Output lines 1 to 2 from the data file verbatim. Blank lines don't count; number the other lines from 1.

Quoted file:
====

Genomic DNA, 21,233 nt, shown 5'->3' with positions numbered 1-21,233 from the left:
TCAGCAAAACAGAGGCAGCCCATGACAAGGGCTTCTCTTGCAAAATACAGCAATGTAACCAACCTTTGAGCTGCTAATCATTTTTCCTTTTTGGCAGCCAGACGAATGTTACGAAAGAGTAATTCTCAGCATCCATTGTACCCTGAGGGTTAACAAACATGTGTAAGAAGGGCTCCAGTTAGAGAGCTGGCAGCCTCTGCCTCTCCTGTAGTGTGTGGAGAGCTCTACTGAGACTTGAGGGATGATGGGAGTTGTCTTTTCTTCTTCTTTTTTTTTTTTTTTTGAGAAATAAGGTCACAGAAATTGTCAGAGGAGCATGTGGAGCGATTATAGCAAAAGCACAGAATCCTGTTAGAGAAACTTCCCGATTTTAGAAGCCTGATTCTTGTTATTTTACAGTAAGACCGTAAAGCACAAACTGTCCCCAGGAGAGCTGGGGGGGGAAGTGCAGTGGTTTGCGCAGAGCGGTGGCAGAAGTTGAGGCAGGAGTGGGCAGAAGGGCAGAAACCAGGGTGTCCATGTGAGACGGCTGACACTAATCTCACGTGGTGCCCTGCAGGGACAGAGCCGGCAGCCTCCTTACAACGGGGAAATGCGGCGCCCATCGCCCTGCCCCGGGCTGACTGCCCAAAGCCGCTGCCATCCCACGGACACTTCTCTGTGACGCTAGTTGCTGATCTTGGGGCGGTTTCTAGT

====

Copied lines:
Genomic DNA, 21,233 nt, shown 5'->3' with positions numbered 1-21,233 from the left:
TCAGCAAAACAGAGGCAGCCCATGACAAGGGCTTCTCTTGCAAAATACAGCAATGTAACCAACCTTTGAGCTGCTAATCATTTTTCCTTTTTGGCAGCCAGACGAATGTTACGAAAGAGTAATTCTCAGCATCCATTGTACCCTGAGGGTTAACAAACATGTGTAAGAAGGGCTCCAGTTAGAGAGCTGGCAGCCTCTGCCTCTCCTGTAGTGTGTGGAGAGCTCTACTGAGACTTGAGGGATGATGGGAGTTGTCTTTTCTTCTTCTTTTTTTTTTTTTTTTGAGAAATAAGGTCACAGAAATTGTCAGAGGAGCATGTGGAGCGATTATAGCAAAAGCACAGAATCCTGTTAGAGAAACTTCCCGATTTTAGAAGCCTGATTCTTGTTATTTTACAGTAAGACCGTAAAGCACAAACTGTCCCCAGGAGAGCTGGGGGGGGAAGTGCAGTGGTTTGCGCAGAGCGGTGGCAGAAGTTGAGGCAGGAGTGGGCAGAAGGGCAGAAACCAGGGTGTCCATGTGAGACGGCTGACACTAATCTCACGTGGTGCCCTGCAGGGACAGAGCCGGCAGCCTCCTTACAACGGGGAAATGCGGCGCCCATCGCCCTGCCCCGGGCTGACTGCCCAAAGCCGCTGCCATCCCACGGACACTTCTCTGTGACGCTAGTTGCTGATCTTGGGGCGGTTTCTAGT